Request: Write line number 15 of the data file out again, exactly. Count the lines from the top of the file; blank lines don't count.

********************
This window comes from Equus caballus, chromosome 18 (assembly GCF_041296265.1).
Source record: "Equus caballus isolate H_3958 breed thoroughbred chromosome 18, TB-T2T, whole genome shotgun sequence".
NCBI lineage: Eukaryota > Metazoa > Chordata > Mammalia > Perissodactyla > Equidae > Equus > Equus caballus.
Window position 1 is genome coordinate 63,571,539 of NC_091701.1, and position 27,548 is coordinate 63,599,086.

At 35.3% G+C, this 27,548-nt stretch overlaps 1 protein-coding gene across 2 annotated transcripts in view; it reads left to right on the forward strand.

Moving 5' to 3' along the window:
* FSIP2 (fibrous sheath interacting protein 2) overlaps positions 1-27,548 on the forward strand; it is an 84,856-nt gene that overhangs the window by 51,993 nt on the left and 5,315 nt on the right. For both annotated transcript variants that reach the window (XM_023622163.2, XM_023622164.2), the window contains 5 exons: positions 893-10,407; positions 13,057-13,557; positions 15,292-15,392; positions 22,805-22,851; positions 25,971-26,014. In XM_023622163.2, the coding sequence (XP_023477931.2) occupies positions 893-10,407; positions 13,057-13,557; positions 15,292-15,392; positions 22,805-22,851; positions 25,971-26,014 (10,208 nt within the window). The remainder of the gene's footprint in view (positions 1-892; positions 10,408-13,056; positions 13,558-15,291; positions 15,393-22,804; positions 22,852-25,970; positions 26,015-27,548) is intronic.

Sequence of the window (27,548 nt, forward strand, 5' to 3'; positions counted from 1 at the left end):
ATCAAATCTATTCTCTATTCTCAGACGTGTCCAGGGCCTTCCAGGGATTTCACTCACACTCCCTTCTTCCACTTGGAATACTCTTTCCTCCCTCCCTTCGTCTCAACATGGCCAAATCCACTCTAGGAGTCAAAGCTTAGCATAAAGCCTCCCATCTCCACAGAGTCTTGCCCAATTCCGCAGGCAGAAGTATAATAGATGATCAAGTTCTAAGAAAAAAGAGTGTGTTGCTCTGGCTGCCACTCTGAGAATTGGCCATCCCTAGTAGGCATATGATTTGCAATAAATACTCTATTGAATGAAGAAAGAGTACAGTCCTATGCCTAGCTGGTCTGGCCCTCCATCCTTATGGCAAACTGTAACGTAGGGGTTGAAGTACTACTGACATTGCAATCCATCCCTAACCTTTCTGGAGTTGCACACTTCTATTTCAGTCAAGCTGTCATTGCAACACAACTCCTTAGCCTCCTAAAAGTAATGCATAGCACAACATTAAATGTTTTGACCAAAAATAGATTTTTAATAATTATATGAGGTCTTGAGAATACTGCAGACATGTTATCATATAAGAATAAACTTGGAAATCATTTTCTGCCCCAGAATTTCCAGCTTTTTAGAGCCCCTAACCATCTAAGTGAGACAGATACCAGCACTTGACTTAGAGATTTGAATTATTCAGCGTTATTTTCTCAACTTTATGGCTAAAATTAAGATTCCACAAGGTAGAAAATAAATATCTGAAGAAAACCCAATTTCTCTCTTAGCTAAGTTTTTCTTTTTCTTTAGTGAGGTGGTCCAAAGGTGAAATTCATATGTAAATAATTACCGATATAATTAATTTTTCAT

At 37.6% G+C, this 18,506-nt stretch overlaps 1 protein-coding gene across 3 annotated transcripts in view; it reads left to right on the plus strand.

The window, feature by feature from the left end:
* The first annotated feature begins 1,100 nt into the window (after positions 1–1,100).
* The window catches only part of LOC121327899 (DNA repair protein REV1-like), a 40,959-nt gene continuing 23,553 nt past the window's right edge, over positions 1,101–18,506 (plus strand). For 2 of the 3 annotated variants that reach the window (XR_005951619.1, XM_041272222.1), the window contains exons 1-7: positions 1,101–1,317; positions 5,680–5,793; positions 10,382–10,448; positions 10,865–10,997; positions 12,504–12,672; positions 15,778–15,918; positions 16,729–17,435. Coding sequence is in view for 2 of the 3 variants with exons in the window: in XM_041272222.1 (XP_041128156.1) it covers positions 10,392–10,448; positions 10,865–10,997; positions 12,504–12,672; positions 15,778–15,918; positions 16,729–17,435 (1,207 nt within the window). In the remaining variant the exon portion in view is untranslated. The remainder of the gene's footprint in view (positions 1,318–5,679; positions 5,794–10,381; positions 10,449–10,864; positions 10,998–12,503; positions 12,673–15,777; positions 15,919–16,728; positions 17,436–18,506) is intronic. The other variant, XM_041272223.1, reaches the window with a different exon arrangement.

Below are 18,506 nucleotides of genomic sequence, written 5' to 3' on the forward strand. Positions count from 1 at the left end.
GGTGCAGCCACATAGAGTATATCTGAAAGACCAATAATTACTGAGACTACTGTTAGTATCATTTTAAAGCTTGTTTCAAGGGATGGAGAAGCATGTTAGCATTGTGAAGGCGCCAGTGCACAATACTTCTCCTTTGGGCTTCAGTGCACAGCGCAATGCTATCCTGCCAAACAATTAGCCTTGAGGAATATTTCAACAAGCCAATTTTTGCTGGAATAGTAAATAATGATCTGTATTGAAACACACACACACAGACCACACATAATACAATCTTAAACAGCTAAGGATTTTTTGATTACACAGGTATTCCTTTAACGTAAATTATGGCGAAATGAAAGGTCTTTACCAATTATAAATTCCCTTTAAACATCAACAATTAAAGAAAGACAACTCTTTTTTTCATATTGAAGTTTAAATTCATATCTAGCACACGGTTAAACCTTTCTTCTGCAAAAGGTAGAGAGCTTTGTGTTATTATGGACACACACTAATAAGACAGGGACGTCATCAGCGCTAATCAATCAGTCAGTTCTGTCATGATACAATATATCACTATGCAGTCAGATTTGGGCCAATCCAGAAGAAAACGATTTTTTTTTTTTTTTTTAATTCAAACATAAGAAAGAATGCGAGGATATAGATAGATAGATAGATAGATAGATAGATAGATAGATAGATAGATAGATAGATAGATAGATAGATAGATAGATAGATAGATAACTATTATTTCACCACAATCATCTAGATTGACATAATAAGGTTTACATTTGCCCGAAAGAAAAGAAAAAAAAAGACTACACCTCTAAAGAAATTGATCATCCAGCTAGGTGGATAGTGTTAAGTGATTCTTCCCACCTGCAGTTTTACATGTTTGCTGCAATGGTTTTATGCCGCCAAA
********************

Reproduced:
GGTGCAGCCACATAGAGTATATCTGAAAGACCAATAATTACTGAGACTACTGTTAGTATCATTTTAAAGCTTGTTTCAAGGGATGGAGAAGCATGTTAGCATTGTGAAGGCGCCAGTGCACAATACTTCTCCTTTGGGCTTCAGTGCACAGCGCAATGCTATCCTGCCAAACAATTAGCCTTGAGGAATATTTCAACAAGCCAATTTTTGCTGGAATAGTAAATAATGATCTGTATTGAAACACACACACACAGACCACACATAATACAATCTTAAACAGCTAAGGATTTTTTGATTACACAGGTATTCCTTTAACGTAAATTATGGCGAAATGAAAGGTCTTTACCAATTATAAATTCCCTTTAAACATCAACAATTAAAGAAAGACAACTCTTTTTTTCATATTGAAGTTTAAATTCATATCTAGCACACGGTTAAACCTTTCTTCTGCAAAAGGTAGAGAGCTTTGTGTTATTATGGACACACACTAATAAGACAGGGACGTCATCAGCGCTAATCAATCAGTCAGTTCTGTCATGATACAATATATCACTATGCAGTCAGATTTGGGCCAATCCAGAAGAAAACGATTTTTTTTTTTTTTTTTAATTCAAACATAAGAAAGAATGCGAGGATATAGATAGATAGATAGATAGATAGATAGATAGATAGATAGATAGATAGATAGATAGATAGATAGATAGATAGATAGATAGATAACTATTATTTCACCACAATCATCTAGATTGACATAATAAGGTTTACATTTGCCCGAAAGAAAAGAAAAAAAAAGACTACACCTCTAAAGAAATTGATCATCCAGCTAGGTGGATAGTGTTAAGTGATTCTTCCCACCTGCAGTTTTACATGTTTGCTGCAATGGTTTTATGCCGCCAAA